9 Things To Do If You Find A Fly In Your House
The most common types of flies you will find in your house are the house fly (funny and ironic enough of a name) and the fruit fly. Luckily for us, flies are mostly just a major annoyance overall and there are some things you can do if you find them in your home.
If you find a fly in your house, the best steps to take are:
- Determine which type of fly you have inside
- Keep your house cleaner
- Remove any standing water or left out food
- Utilize fly sticky traps and light traps
- Use window screens to limit fly entry points
Flies in the home can make you feel like your house is dirty or you are doing something wrong when, in reality, a lot of times the smallest little spill can attract them. Knowing how to handle them and just where the heck they came from will do wonders. Let’s get to it!
Where Do House Flies Come From?
The common house fly, or Musca domestica, first showed up in central Asia a very long time ago and since then has spread out and covers the entire globe. Fruit flies on the other hand, or Drosophila melanogaster, came from the forests in South Africa.
How To Know Which Type Of Fly Is In Your House
The House Fly
Generally, house flies like to eat and live in decaying and decomposing things, including garbage, sewage, animal droppings, compost, you name it. If it is something nasty, sticky, or smelly, a fly is going to find its way over to check it out.
According to Texas A&M, you can find these common flies all over the world within close proximity of where humans live. Meaning, if there are humans, there are flies. I remember the first time I had flies in my home I was convinced I was a slob and cleaned and cleaned and cleaned when in reality I wasn’t. Flies just like to live nearby to mooch off our waste.
House flies don’t bite and a lot of times they can be mistaken for flies who do like a stable fly. It’s not cool of them to drop in with their dirty little feet on our countertops.
The house fly has 2 wings on their backs along with 4 black straps going lengthwise across their thorax. Many people say they have almost a checked look about them. Flies are about ⅛ to ¼ of an inch long and these little guys do not live very long.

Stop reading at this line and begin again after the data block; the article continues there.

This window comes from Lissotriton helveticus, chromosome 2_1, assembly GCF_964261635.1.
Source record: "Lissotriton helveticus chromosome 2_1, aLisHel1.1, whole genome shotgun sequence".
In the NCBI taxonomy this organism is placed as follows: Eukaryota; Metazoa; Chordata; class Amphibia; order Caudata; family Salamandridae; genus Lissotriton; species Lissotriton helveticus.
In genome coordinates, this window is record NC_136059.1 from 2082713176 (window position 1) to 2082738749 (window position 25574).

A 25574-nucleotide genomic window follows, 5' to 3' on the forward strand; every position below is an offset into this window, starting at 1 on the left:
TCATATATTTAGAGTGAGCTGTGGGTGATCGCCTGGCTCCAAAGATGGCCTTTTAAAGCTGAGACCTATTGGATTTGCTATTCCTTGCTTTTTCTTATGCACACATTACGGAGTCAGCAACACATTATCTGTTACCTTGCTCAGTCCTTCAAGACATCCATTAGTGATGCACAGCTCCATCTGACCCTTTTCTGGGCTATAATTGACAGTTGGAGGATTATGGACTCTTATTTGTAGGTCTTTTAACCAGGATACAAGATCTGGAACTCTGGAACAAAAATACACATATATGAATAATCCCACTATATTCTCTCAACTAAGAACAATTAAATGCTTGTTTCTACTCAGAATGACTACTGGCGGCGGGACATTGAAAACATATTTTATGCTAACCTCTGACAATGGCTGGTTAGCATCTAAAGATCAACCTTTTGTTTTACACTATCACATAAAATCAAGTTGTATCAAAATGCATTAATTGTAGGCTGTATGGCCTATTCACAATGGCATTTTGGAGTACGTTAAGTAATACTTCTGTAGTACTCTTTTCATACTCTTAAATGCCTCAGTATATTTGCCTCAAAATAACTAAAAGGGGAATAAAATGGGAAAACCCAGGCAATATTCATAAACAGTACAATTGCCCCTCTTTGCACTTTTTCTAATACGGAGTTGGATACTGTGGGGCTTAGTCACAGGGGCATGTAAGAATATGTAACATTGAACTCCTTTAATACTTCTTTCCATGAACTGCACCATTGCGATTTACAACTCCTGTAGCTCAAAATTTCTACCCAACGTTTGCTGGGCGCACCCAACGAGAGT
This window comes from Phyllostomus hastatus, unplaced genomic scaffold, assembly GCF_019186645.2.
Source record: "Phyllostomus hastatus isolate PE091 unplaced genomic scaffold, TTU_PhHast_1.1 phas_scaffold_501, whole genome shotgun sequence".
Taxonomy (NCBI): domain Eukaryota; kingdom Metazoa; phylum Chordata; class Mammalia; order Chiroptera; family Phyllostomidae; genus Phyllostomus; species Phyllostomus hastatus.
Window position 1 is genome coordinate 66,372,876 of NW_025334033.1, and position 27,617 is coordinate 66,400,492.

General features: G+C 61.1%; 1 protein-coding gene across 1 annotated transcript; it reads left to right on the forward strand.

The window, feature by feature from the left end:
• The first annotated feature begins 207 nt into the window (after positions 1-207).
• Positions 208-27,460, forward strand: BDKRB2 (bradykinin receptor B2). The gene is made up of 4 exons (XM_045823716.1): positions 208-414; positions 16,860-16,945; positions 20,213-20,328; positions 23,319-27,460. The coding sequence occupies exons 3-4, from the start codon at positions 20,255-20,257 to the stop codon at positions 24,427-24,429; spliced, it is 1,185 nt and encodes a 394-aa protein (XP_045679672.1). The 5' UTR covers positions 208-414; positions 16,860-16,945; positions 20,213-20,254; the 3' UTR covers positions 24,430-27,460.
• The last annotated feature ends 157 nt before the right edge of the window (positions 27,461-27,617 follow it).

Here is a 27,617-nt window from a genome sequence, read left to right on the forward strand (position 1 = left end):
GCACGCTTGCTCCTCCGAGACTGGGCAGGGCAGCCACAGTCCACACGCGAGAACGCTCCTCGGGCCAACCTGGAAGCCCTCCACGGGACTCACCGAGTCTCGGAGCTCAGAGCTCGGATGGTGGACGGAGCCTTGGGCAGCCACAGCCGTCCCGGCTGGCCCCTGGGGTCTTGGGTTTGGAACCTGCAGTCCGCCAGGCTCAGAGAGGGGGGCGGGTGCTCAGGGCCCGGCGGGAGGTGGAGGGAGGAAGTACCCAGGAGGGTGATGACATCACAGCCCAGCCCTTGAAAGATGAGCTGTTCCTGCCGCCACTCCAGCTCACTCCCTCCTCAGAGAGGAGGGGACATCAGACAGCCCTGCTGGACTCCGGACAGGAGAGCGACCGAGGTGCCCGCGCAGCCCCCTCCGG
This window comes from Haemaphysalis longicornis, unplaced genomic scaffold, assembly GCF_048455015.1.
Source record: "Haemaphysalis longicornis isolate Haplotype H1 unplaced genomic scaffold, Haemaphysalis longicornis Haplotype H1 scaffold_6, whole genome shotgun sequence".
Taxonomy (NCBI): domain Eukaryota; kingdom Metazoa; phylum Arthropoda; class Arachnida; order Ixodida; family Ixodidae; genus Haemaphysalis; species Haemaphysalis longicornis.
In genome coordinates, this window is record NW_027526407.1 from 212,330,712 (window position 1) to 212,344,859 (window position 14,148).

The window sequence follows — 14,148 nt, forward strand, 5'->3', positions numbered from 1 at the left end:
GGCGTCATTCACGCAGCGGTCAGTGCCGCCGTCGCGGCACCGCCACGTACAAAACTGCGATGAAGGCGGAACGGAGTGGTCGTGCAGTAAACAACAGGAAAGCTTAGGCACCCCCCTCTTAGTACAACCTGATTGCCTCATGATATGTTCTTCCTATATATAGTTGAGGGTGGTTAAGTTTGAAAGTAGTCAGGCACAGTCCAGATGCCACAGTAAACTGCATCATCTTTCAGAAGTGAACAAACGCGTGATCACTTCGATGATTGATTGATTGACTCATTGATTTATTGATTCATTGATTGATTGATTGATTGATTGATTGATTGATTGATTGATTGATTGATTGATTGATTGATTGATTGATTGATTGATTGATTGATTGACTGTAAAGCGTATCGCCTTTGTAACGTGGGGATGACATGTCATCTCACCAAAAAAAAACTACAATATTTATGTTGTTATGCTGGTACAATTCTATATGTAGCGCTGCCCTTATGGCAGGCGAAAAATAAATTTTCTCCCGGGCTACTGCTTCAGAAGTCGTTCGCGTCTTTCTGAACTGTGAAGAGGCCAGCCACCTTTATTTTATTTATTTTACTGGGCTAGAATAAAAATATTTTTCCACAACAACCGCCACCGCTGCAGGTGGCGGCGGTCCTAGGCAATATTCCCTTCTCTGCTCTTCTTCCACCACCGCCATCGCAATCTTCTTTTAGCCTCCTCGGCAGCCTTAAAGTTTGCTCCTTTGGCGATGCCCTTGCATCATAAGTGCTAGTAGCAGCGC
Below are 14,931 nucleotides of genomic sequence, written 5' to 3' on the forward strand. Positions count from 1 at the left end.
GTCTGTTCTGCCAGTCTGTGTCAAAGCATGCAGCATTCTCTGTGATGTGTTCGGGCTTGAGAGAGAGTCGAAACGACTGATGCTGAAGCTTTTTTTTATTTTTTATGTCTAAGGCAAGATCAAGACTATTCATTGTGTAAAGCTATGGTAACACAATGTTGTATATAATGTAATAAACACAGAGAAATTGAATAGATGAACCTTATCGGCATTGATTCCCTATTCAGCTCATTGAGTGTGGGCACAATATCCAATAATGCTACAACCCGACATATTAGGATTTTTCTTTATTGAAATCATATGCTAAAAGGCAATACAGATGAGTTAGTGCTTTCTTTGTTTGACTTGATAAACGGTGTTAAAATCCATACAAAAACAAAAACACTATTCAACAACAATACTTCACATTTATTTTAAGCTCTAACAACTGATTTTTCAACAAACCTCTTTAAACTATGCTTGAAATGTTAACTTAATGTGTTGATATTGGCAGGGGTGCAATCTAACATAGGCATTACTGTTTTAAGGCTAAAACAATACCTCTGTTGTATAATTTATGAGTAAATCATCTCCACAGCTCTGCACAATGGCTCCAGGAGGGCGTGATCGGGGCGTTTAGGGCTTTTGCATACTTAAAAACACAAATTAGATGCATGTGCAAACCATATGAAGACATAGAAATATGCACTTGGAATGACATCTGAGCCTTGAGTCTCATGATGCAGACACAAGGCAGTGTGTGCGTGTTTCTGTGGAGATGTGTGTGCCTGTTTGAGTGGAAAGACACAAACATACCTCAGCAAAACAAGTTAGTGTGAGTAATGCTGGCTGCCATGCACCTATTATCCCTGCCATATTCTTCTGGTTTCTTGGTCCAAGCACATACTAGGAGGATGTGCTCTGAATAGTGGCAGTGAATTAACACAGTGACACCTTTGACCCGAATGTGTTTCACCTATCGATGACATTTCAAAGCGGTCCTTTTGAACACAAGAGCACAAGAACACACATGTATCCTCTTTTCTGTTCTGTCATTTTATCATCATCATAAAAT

House flies only live about 3 weeks. However, the University of Florida argues adult flies can live up to 2 months if the conditions are right. A great place other than a home for a house fly to live is in barns. They adore living among chickens, pigs, and horses.
House flies can live in almost any climate, but they like it best when there is low humidity with a high temperature and they will move the slowest and are least likely to be seen when the temperature is high along with the humidity also being high.
The Fruit Fly
Fruit flies are a lot smaller than a house fly. They actually are more of the size of a gnat and often get confused for gnats. Fruit flies have little red eyes as a defining factor to differentiate them from their doppelgänger; gnats.
Fruit flies live all year round and can be a problem any time of the year. They love to eat very ripe and even overripe fruit, but they will live just about anywhere damp and warm. They can make a home in any place fermentation can occur, including drains, old kitchen rags, recyclables (like soda cans), etc.
When I first experienced fruit flies, I did everything I could find to get rid of them in my house and I did not know they could live in drains. I put out traps and cleaned constantly, but I couldn’t get rid of them. Turns out, they were climbing up from their little home in my drain.
These flies may be attracted to the sweet smell of your fruits, as well as the disgusting smell of the rotting ones.
However, one of my favorite methods is the apple cider vinegar method which you can read more about in our article about scents fruit flies are attracted to.
What To Do If You Have House Flies In Your Home
Now that you know how to identify these pesky little bugs, we can start talking about ways to make sure you never have to see them in your home again. Penn State says house flies will lay their eggs in decaying matter near your home and lay up to 150 eggs at a time. So, when you have a few flies, chances are you are soon about to have many, many flies.
1. Keep Your House Clean
While you might not have a dirty home because you have flies, there is something in or around your home causing them to come. A lot of different things you might not even think about, like your dog’s droppings in the yard or some spilled hummingbird food on your porch, can attract flies.
Cleaning up anything decaying or decomposing is a great first step. Any droppings in your yard has got to get picked up, and compost bins need to be scooted away from your home. If you have some plants doing poorly outside of your house, maybe it’s time to say goodbye to them as well.
Wipe down your garbage cans on the outside to get rid of anything that might make them stick to the can itself and make sure the tops are on tight so the flies cannot creep in there and make themselves a home out of what is inside.
When cleaning, you can even use scents like lavender or peppermint to repel flies!
2. Clean Up Any Standing Water or Left Out Food
Texas A&M talks about cultural control and mentions changing the environment to be less appealing to flies is your top priority, which is a lot like the last step of sanitation. Make sure it’s hard for them to get food and water, clean up any place with leaks or standing water.
Along with this, they discuss a lot of things you can use to deter flies other than chemical agents. For starters, you can use your handy dandy fly swatter to control flies day to day. While this might put an immediate solution to your problem for the day, it will not control it forever (remember those 150 eggs per female that are harboring somewhere nearby).
3. Use Sticky Traps
A common method you may see is sticky traps. I’m sure everyone in their life has seen sticky traps, which are the yellow, sticky ribbons you tack to the ceiling.